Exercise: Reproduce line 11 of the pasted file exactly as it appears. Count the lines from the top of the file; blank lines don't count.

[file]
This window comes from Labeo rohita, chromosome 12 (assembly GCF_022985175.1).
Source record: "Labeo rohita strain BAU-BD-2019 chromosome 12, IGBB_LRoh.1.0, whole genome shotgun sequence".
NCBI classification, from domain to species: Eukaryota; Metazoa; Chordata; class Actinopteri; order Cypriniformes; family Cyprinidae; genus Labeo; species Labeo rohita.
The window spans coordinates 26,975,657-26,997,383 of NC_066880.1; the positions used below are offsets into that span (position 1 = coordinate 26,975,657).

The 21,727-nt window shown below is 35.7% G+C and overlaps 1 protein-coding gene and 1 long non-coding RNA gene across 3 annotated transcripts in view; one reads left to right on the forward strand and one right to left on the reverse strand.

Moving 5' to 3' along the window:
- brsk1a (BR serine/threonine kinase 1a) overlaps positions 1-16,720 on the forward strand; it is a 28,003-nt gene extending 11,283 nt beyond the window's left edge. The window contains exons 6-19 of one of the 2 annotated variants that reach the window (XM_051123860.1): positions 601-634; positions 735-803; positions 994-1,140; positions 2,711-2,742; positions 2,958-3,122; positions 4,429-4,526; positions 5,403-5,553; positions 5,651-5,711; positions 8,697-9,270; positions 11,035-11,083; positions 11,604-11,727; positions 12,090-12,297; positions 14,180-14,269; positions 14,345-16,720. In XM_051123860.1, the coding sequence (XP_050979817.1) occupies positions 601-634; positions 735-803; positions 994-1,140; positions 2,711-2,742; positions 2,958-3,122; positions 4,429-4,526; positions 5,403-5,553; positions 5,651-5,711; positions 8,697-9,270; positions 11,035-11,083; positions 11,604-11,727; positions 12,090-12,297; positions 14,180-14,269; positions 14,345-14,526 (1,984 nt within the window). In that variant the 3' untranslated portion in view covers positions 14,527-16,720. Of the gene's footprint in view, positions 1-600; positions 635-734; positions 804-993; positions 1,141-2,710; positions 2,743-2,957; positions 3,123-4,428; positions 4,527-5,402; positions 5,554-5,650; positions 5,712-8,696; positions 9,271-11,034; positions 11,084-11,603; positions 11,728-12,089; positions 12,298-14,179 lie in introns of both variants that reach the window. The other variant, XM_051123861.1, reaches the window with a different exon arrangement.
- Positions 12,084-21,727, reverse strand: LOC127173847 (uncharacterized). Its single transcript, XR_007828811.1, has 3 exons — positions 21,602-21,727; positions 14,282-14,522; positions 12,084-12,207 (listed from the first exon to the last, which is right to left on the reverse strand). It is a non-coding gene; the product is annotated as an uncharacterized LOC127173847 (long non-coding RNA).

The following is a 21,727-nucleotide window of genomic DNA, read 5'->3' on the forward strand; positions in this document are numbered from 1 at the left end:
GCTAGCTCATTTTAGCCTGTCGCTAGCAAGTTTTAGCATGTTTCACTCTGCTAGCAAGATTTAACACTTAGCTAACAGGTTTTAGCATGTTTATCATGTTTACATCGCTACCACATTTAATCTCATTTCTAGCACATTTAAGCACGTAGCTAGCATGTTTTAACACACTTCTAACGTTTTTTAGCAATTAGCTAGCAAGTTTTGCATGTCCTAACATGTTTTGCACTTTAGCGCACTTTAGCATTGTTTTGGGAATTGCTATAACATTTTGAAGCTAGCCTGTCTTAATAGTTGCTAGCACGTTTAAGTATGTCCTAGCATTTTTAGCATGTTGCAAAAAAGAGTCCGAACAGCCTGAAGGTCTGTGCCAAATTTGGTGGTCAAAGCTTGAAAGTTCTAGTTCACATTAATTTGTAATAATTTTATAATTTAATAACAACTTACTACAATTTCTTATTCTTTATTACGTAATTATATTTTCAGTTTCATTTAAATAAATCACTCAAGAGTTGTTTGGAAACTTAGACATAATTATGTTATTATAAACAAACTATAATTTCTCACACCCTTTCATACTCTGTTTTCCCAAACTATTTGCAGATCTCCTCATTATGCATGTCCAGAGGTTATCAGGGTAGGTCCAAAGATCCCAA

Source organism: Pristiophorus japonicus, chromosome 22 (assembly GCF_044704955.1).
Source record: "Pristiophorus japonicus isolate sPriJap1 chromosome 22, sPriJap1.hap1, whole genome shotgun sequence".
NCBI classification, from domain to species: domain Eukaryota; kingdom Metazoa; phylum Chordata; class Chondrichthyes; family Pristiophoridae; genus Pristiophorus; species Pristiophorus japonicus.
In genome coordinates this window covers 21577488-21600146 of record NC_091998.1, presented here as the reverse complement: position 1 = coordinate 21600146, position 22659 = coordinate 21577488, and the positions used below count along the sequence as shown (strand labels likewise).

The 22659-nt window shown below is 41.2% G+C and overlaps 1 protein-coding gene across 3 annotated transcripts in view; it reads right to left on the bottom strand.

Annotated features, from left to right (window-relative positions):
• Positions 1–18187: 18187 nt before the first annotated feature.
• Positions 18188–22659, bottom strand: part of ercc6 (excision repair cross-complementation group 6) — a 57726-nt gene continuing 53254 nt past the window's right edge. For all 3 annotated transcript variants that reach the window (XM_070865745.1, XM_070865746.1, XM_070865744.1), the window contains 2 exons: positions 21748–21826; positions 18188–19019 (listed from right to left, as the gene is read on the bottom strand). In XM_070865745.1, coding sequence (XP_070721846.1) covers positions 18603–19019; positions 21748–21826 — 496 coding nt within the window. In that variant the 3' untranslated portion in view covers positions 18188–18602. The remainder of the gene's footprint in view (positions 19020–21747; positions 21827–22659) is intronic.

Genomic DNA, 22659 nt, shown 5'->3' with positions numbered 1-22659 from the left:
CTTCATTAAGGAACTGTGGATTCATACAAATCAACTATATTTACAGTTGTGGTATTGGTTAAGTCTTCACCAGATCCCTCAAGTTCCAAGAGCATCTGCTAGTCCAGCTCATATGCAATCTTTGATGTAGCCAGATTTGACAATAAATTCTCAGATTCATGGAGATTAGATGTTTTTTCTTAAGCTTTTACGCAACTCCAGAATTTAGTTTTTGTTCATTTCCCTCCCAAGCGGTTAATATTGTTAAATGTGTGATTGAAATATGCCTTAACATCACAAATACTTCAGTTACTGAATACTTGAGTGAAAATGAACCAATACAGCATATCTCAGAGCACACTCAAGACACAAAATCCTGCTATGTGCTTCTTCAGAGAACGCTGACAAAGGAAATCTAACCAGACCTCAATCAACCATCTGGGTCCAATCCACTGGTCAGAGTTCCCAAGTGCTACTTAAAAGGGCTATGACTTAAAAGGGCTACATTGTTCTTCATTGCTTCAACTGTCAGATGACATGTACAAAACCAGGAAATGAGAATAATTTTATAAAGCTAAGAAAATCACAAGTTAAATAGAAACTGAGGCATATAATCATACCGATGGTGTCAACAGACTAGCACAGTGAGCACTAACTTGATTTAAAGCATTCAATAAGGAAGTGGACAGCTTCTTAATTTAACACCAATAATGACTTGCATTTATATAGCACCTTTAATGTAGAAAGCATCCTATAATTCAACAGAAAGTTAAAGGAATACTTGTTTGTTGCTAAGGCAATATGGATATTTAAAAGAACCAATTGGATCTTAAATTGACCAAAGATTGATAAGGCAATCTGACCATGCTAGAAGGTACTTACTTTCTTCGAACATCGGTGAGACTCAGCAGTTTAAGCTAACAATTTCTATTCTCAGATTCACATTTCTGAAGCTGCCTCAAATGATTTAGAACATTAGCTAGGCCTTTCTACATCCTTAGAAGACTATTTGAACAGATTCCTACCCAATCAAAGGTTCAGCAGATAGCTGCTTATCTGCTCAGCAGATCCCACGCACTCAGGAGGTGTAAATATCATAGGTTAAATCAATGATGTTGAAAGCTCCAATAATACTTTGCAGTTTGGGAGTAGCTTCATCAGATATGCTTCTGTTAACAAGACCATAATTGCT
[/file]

Source organism: Pristiophorus japonicus, chromosome 22 (assembly GCF_044704955.1).